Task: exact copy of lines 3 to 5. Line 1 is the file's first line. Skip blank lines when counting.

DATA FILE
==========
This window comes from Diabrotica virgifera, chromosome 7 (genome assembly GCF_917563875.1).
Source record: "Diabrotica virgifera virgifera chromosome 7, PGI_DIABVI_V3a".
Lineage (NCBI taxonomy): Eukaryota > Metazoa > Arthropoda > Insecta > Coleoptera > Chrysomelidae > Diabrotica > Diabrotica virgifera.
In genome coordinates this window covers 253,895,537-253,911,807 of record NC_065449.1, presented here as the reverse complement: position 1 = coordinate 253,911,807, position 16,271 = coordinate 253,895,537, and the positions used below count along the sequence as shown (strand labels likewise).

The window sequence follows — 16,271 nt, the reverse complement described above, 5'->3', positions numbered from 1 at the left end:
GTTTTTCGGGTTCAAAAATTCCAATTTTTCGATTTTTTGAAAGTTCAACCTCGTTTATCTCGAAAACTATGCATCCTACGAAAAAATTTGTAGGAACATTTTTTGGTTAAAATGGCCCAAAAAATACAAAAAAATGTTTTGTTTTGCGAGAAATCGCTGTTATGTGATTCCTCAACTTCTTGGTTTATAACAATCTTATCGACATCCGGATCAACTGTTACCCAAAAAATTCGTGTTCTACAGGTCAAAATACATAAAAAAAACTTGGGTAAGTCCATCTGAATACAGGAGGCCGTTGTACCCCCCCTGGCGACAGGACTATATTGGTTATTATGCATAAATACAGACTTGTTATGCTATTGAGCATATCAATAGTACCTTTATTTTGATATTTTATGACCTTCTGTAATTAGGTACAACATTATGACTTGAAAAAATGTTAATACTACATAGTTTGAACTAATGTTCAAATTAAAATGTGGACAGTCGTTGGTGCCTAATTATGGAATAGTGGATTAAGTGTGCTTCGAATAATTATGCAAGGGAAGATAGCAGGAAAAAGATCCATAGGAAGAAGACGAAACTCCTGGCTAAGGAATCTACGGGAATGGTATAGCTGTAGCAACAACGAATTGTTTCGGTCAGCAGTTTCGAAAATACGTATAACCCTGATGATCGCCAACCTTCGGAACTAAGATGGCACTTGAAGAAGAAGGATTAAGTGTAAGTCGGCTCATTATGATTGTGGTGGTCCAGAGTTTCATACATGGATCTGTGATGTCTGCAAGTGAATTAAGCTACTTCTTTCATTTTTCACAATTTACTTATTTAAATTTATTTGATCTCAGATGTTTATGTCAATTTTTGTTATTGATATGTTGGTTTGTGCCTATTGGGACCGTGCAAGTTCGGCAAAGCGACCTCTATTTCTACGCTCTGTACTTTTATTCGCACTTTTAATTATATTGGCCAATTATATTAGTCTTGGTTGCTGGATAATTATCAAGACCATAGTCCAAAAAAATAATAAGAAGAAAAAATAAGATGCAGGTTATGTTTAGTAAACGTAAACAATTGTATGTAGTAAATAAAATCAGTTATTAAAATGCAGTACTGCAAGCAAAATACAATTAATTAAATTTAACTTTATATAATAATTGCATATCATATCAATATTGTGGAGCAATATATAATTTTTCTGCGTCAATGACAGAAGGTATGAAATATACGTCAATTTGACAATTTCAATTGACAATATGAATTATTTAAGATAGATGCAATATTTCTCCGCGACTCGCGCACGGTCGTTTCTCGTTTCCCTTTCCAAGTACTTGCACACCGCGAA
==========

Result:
Lineage (NCBI taxonomy): Eukaryota > Metazoa > Arthropoda > Insecta > Coleoptera > Chrysomelidae > Diabrotica > Diabrotica virgifera.
In genome coordinates this window covers 253,895,537-253,911,807 of record NC_065449.1, presented here as the reverse complement: position 1 = coordinate 253,911,807, position 16,271 = coordinate 253,895,537, and the positions used below count along the sequence as shown (strand labels likewise).

The window sequence follows — 16,271 nt, the reverse complement described above, 5'->3', positions numbered from 1 at the left end: